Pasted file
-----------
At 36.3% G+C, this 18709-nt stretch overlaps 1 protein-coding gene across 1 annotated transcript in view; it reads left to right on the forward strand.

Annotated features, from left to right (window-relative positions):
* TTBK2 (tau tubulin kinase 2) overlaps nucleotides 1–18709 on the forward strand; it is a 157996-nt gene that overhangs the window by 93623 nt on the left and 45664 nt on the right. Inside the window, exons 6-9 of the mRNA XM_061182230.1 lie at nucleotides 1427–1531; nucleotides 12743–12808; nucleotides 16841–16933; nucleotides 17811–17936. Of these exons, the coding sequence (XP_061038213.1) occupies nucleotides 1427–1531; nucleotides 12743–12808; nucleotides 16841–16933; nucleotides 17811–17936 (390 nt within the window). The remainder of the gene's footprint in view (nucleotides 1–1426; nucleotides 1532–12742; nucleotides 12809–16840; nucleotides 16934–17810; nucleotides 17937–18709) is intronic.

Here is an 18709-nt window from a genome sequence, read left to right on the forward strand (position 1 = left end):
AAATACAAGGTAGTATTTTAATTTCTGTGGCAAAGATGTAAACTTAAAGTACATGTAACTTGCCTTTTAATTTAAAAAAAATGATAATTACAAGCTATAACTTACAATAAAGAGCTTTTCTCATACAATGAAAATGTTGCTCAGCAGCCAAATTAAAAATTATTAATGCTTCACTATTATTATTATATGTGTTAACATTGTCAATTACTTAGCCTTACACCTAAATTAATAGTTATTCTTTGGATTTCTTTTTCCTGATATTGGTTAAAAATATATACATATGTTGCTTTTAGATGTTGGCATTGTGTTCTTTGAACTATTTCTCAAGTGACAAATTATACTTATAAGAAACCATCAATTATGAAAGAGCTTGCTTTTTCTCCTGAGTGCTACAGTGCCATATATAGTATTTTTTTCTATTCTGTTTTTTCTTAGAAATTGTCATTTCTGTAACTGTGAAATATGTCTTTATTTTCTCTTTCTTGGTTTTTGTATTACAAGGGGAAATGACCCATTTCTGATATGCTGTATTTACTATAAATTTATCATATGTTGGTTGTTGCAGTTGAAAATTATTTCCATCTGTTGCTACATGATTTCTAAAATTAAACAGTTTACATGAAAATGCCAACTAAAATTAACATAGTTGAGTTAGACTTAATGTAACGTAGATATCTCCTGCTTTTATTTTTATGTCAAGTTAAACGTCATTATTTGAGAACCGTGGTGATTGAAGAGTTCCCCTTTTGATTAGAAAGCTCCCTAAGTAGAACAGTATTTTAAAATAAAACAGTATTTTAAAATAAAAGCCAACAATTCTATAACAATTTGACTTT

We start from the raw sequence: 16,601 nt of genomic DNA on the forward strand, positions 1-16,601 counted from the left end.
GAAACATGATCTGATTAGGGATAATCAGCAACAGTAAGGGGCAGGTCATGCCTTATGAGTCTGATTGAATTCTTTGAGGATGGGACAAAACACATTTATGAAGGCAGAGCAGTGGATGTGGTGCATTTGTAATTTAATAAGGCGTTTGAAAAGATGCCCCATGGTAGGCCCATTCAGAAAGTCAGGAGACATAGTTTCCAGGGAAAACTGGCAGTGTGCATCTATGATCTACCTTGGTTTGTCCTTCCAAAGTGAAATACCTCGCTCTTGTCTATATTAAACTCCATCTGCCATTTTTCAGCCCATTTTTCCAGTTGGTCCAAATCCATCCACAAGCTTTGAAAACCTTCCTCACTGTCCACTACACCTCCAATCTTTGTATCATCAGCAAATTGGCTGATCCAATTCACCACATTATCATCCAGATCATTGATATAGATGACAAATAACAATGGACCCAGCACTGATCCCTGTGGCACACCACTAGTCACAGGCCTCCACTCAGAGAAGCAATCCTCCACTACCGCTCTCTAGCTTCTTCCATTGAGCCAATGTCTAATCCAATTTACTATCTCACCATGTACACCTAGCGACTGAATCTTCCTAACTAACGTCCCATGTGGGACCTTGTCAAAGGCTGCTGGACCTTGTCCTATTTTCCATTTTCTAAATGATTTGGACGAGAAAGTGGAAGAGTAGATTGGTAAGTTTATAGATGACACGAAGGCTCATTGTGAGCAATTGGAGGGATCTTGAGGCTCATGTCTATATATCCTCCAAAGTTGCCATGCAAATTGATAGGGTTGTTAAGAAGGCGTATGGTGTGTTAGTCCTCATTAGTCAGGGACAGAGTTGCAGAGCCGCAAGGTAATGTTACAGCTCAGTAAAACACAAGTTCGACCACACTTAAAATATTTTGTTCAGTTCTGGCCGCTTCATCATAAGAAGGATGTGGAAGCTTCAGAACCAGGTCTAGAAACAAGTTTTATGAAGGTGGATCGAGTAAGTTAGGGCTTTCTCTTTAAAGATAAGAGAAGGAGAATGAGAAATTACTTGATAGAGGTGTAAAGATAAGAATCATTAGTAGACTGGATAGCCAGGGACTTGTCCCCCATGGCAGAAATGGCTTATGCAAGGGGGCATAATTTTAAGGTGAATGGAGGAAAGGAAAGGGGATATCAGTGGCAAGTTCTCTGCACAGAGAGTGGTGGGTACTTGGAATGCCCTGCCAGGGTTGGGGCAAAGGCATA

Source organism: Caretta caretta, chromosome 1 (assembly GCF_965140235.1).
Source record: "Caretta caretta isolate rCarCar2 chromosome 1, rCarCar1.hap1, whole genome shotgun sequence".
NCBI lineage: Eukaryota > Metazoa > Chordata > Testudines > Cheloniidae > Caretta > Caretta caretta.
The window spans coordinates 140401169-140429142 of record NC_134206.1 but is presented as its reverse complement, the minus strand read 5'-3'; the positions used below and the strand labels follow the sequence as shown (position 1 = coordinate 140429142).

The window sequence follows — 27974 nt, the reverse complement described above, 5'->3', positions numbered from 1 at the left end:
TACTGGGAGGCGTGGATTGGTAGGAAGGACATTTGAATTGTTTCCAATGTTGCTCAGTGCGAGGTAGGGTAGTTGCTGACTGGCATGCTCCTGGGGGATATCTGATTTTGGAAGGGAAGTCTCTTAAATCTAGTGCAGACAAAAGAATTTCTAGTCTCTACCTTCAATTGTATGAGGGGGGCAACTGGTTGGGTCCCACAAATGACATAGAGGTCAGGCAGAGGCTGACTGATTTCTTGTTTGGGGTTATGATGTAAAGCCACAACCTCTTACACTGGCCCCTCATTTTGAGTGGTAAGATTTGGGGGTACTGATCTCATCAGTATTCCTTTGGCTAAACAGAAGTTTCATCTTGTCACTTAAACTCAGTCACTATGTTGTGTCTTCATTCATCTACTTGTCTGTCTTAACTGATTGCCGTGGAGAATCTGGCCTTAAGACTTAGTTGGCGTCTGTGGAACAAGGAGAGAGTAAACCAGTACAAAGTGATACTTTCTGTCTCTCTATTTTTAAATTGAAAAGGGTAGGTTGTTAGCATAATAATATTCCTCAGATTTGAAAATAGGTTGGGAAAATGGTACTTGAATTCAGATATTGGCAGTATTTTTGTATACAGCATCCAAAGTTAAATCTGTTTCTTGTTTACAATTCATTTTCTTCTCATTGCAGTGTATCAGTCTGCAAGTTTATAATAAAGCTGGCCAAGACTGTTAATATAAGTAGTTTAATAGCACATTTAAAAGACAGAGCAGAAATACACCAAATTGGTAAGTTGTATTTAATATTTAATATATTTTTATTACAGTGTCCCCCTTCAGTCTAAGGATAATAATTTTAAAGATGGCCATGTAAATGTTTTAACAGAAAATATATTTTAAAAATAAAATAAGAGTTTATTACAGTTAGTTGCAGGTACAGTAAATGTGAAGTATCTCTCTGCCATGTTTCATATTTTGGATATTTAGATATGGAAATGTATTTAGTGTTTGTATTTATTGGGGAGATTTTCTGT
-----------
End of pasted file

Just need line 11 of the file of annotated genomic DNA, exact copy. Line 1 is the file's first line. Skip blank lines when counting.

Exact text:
The window spans coordinates 140401169-140429142 of record NC_134206.1 but is presented as its reverse complement, the minus strand read 5'-3'; the positions used below and the strand labels follow the sequence as shown (position 1 = coordinate 140429142).